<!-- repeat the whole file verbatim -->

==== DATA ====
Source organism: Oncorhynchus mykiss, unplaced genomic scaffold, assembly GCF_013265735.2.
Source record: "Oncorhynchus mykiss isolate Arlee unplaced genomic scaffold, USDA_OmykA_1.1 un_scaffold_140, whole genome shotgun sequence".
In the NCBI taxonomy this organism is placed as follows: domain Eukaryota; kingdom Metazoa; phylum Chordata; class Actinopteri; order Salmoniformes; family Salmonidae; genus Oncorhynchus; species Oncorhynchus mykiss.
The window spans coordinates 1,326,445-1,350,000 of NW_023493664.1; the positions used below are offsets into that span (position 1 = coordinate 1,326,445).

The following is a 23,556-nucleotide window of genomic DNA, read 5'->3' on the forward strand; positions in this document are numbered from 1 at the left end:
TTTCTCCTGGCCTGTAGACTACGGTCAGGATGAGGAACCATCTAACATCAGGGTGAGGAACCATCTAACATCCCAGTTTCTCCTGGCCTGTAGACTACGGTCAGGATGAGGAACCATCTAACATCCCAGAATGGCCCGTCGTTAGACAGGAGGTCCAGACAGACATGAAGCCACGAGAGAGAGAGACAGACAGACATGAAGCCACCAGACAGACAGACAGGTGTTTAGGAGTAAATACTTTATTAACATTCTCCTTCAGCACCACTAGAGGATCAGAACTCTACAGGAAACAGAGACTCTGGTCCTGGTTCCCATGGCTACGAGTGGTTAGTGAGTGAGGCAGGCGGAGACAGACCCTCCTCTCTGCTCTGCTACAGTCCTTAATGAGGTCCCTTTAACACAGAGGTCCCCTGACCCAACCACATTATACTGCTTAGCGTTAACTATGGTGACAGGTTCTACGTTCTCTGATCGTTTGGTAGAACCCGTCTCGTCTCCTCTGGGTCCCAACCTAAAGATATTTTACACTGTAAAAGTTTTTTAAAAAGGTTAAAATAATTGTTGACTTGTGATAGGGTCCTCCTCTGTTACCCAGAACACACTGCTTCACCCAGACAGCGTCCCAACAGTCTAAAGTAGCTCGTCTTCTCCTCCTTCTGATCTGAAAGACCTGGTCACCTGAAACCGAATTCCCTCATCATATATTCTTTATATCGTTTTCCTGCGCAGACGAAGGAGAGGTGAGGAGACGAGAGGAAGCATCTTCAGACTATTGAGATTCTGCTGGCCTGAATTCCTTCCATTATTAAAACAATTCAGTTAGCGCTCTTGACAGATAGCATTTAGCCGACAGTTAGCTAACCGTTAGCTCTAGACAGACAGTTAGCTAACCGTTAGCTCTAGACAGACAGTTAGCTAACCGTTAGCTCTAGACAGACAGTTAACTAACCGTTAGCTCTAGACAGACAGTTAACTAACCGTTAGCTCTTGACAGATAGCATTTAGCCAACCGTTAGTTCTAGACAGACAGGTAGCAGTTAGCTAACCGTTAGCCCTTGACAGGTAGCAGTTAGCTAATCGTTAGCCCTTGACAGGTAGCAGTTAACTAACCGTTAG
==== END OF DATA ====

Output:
Source organism: Oncorhynchus mykiss, unplaced genomic scaffold, assembly GCF_013265735.2.
Source record: "Oncorhynchus mykiss isolate Arlee unplaced genomic scaffold, USDA_OmykA_1.1 un_scaffold_140, whole genome shotgun sequence".
In the NCBI taxonomy this organism is placed as follows: domain Eukaryota; kingdom Metazoa; phylum Chordata; class Actinopteri; order Salmoniformes; family Salmonidae; genus Oncorhynchus; species Oncorhynchus mykiss.
The window spans coordinates 1,326,445-1,350,000 of NW_023493664.1; the positions used below are offsets into that span (position 1 = coordinate 1,326,445).

The following is a 23,556-nucleotide window of genomic DNA, read 5'->3' on the forward strand; positions in this document are numbered from 1 at the left end:
TTTCTCCTGGCCTGTAGACTACGGTCAGGATGAGGAACCATCTAACATCAGGGTGAGGAACCATCTAACATCCCAGTTTCTCCTGGCCTGTAGACTACGGTCAGGATGAGGAACCATCTAACATCCCAGAATGGCCCGTCGTTAGACAGGAGGTCCAGACAGACATGAAGCCACGAGAGAGAGAGACAGACAGACATGAAGCCACCAGACAGACAGACAGGTGTTTAGGAGTAAATACTTTATTAACATTCTCCTTCAGCACCACTAGAGGATCAGAACTCTACAGGAAACAGAGACTCTGGTCCTGGTTCCCATGGCTACGAGTGGTTAGTGAGTGAGGCAGGCGGAGACAGACCCTCCTCTCTGCTCTGCTACAGTCCTTAATGAGGTCCCTTTAACACAGAGGTCCCCTGACCCAACCACATTATACTGCTTAGCGTTAACTATGGTGACAGGTTCTACGTTCTCTGATCGTTTGGTAGAACCCGTCTCGTCTCCTCTGGGTCCCAACCTAAAGATATTTTACACTGTAAAAGTTTTTTAAAAAGGTTAAAATAATTGTTGACTTGTGATAGGGTCCTCCTCTGTTACCCAGAACACACTGCTTCACCCAGACAGCGTCCCAACAGTCTAAAGTAGCTCGTCTTCTCCTCCTTCTGATCTGAAAGACCTGGTCACCTGAAACCGAATTCCCTCATCATATATTCTTTATATCGTTTTCCTGCGCAGACGAAGGAGAGGTGAGGAGACGAGAGGAAGCATCTTCAGACTATTGAGATTCTGCTGGCCTGAATTCCTTCCATTATTAAAACAATTCAGTTAGCGCTCTTGACAGATAGCATTTAGCCGACAGTTAGCTAACCGTTAGCTCTAGACAGACAGTTAGCTAACCGTTAGCTCTAGACAGACAGTTAGCTAACCGTTAGCTCTAGACAGACAGTTAACTAACCGTTAGCTCTAGACAGACAGTTAACTAACCGTTAGCTCTTGACAGATAGCATTTAGCCAACCGTTAGTTCTAGACAGACAGGTAGCAGTTAGCTAACCGTTAGCCCTTGACAGGTAGCAGTTAGCTAATCGTTAGCCCTTGACAGGTAGCAGTTAACTAACCGTTAG